The North American Breeding Bird Survey was started in 1966, and provides information on population change for >400 species of birds. it covers the continental United States, Canada, and Alaska, and is conducted once each year, in June, by volunteer observers. A 39.4 kIn roadside survey route is driven starting 30 min before sunrise, and a 3 min point count is conducted at each of 50 stops spaced every 0.8 kIn. Existing analyses of the data are internet-based (http://www.mbr-pwrc.usgs.govlbbslbbs.html), and include maps of relative abundance, estimates of population change including trends (%/yr), composite annual indices (pattern in time), and maps of population trend (pattern in space). At least 36 species of marsh birds are encountered on the BBS, and the survey provides estimates with greatly varying levels of efficiency for the species. It is often difficult to understand how well the BBS surveys a species. Often, efficiency is judged by estimating trend and its variance for a species, then by calculating power and needed samples to detect a prespecified trend over some time period (e.g., a 2%/yr trend over 31 yr). Unfortunately, this approach is not always valid, as estimated trends and variances can be of little use if the population is poorly sampled. Lurking concerns with BBS data include (1) incomplete coverage of species range; (2) undersampling of habitats; and (3) low and variable visibility of birds during point counts. It is difficult to evaluate these concerns, because known populations do not exist for comparison with counts, and detection rates are time-consuming and costly to estimate. I evaluated the efficiency of the BBS for selected rails (Rallidae) and snipes (Scolopacidae), presenting estimates of population trend over 1966-1996 (T), power to detect 2%/yr trend over 31 yr, needed samples to achieve power of 0.75 with alpha= 0.1, number of survey routes with data for the species (N), average abundance on survey routes (RA), and maps of relative abundance. Examples include Yellow Rail (Coturnicops noveboracensis) (T=12 %/yr; P= 0.0085; N =28; routes; RA=0.05; Power=0.37; Needed samples=85), Black Rail (Laterallus jamaicensis) (No trend data or power information available, N =8), Clapper Rail (Rallus longirostris) (T=1.9%/yr; P=0.55; N =64; RA=0.31; Power=0.35; Needed samples=590), King Rail (Rallus elegans) (T=-4.2 %/yr; P= 0.03; N =76; Power=0.41; Needed samples=159), Sora (Porzana carolina) (T=0.98 %/yr; P= 0.24; N =720; RA= 0.92; Power=0.69; Needed samples= 377), and Common Snipe (Gallinago gallinago) (T=-0.24 %/yr; P= 0.54; N =1412; RA= 2.19; Power=0.98; Needed samples=205). With regard to quality of BBS data, marsh birds fall into 3 categories: (1) almost never encountered on BBS routes; (2) encountered at extremely low abundances on BBS routes; and (3) probably fairly well sampled by BBS roadside counts. BBS data can provide useful information for many marsh bird species, but users should be aware of the limitations of the BBS sample for monitoring species that have low visibility from point counts and prefer habitats not often encountered on roadsides.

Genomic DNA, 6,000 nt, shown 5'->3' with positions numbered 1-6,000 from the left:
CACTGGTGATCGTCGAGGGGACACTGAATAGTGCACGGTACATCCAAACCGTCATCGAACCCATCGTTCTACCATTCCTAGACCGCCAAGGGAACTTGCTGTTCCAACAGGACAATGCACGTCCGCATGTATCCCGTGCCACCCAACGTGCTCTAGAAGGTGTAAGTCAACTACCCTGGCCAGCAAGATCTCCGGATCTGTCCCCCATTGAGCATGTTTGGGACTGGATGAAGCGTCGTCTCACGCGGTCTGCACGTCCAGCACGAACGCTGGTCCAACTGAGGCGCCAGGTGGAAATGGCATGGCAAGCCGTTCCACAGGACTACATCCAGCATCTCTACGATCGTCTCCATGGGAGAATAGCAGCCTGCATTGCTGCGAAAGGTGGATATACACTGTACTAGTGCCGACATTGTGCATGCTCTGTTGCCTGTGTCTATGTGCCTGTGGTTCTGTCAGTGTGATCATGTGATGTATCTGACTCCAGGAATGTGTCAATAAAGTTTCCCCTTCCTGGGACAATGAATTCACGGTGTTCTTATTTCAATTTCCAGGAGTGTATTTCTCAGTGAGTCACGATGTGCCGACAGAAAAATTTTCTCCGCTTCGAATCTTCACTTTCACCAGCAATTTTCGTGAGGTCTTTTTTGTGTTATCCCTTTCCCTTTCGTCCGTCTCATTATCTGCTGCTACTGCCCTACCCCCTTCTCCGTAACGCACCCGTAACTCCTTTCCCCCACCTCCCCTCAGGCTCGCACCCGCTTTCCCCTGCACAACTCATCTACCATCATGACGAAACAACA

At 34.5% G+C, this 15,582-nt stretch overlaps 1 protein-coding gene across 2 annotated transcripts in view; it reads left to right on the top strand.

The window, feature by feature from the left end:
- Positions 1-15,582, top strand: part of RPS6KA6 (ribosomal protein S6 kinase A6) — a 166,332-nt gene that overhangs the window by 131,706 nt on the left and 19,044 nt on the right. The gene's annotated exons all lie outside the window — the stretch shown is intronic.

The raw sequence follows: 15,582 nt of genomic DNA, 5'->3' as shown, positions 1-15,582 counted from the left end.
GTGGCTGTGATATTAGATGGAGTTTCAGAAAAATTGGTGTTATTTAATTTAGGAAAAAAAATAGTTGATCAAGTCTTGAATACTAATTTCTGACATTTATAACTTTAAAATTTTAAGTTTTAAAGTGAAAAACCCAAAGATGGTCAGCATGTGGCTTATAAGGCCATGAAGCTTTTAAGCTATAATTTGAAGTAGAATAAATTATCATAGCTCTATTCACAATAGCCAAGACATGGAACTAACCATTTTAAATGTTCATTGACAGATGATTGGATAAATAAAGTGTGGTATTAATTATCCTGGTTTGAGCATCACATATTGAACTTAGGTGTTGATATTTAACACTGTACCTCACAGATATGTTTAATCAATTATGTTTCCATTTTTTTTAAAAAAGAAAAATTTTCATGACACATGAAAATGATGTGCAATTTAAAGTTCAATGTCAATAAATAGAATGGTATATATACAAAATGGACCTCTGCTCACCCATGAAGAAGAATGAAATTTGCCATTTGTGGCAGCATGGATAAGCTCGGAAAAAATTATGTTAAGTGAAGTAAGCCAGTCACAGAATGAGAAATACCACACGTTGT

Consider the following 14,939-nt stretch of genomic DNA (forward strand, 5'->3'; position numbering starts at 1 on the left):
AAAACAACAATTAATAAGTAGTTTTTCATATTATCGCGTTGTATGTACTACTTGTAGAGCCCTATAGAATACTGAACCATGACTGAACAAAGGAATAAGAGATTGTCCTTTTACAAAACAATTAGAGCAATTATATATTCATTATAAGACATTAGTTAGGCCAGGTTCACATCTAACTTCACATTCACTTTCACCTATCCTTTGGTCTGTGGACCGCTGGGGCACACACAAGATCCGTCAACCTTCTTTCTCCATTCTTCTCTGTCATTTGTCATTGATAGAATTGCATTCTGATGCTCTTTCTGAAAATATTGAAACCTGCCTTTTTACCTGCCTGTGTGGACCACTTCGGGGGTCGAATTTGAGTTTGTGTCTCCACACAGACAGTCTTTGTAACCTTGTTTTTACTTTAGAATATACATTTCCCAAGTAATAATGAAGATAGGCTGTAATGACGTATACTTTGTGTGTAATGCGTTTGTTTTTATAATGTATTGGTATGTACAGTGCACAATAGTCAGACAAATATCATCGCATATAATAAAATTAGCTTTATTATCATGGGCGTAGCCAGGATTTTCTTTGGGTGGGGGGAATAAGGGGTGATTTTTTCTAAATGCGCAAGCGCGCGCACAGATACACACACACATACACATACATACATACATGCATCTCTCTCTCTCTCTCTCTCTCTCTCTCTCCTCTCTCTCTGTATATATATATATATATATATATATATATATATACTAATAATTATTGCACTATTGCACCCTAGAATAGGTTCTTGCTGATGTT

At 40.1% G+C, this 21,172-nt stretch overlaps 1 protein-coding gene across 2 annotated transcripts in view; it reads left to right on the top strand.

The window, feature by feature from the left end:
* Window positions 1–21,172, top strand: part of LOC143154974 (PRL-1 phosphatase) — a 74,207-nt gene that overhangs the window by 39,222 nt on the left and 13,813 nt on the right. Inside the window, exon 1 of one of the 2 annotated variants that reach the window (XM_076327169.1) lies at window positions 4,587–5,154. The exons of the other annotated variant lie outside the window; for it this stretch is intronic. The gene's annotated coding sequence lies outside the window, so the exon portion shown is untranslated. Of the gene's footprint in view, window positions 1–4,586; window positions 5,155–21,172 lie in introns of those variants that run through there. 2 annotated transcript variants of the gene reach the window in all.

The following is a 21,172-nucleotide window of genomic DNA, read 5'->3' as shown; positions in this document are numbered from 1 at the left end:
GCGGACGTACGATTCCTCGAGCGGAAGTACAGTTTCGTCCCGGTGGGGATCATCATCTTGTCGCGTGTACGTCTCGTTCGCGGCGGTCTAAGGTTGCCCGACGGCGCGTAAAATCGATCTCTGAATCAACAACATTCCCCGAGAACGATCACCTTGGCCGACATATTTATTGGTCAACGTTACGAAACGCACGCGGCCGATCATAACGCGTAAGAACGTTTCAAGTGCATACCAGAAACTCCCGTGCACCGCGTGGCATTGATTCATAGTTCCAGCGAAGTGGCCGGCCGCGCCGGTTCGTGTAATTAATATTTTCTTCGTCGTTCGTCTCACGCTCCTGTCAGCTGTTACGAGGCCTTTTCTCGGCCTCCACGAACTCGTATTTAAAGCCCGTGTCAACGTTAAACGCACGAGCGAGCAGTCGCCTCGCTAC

Additional publication details
Marsh birds and the North American Breeding Bird Survey: judging the value of a landscape level survey for habitat specialist species with low detection rates
U.S. Fish & Wildlife Service and U.S. Geological Survey